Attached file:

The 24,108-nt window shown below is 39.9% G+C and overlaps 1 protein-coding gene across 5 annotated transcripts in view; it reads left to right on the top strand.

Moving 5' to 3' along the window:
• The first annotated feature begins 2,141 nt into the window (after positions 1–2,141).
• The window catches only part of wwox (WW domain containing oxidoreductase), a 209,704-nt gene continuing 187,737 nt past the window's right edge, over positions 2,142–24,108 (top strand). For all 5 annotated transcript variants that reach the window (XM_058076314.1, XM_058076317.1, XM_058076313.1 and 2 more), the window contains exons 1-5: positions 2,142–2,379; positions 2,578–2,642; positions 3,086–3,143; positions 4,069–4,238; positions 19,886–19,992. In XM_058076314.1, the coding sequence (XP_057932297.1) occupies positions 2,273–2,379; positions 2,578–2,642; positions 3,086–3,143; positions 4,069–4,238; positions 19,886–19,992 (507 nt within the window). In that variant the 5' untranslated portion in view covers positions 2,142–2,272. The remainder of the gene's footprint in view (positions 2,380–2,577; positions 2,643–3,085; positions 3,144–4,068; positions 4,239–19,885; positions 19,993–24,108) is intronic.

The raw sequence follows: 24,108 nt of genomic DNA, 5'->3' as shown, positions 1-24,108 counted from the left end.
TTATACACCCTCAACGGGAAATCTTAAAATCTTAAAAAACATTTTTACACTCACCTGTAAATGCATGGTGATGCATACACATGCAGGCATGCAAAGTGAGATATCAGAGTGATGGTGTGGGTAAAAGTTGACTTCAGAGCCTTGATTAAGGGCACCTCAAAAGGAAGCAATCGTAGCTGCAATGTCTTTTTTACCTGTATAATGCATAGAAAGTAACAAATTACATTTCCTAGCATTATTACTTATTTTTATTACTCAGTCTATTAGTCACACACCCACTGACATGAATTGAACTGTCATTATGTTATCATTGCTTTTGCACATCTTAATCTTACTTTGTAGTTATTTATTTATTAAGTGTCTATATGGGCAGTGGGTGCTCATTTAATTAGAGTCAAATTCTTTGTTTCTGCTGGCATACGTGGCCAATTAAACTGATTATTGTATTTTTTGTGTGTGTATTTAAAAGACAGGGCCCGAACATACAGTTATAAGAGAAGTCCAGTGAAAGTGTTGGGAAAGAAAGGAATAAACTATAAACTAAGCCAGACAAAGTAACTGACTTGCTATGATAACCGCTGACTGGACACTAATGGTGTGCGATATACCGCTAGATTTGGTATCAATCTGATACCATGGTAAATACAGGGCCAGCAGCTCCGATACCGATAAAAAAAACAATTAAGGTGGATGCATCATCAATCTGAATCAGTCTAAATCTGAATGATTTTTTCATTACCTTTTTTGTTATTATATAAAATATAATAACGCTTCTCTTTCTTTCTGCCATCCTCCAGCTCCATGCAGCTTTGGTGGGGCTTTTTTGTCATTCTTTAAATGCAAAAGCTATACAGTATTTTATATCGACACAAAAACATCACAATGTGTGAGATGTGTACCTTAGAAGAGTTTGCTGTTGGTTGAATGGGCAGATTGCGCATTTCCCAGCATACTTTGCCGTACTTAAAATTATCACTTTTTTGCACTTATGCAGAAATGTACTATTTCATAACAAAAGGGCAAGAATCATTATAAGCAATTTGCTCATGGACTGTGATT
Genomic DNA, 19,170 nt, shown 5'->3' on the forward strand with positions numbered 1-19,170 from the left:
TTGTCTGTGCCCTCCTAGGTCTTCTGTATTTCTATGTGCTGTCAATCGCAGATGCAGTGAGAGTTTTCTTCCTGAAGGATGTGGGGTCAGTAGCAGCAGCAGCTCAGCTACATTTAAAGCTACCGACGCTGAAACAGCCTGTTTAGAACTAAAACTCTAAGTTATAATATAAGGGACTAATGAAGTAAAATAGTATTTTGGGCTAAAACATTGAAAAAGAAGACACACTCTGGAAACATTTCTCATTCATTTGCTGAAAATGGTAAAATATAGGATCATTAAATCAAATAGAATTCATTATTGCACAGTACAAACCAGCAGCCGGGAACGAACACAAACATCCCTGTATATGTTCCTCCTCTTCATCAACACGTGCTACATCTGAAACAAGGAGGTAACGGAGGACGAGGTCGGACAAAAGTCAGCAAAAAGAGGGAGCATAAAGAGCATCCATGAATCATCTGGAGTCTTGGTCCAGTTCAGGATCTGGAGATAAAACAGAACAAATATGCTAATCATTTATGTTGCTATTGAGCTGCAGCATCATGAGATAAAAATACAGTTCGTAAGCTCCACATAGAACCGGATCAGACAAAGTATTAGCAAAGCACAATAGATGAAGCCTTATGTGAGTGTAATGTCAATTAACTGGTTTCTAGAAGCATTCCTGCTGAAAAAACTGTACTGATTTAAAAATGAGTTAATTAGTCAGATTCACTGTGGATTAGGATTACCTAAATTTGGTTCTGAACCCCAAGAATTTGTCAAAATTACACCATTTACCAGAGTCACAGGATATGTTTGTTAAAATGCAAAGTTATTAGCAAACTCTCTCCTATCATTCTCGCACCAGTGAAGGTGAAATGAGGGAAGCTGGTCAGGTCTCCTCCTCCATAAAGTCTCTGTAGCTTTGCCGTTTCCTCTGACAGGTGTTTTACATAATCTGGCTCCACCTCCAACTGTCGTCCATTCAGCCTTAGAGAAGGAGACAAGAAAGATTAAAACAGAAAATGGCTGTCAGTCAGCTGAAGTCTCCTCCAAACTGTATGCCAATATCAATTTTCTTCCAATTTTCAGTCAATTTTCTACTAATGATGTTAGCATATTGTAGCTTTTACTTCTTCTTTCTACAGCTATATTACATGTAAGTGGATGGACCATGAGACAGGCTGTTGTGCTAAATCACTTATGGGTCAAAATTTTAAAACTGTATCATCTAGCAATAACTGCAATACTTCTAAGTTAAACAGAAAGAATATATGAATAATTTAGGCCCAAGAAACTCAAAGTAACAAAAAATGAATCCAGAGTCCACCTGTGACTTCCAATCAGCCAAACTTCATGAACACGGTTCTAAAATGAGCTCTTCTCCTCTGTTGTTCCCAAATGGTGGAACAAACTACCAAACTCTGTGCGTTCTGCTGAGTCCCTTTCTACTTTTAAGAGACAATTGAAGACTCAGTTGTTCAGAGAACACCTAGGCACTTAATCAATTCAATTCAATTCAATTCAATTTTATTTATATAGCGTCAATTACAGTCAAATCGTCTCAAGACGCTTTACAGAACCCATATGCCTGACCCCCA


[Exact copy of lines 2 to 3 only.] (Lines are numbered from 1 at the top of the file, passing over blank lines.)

Moving 5' to 3' along the window:
• The first annotated feature begins 2,141 nt into the window (after positions 1–2,141).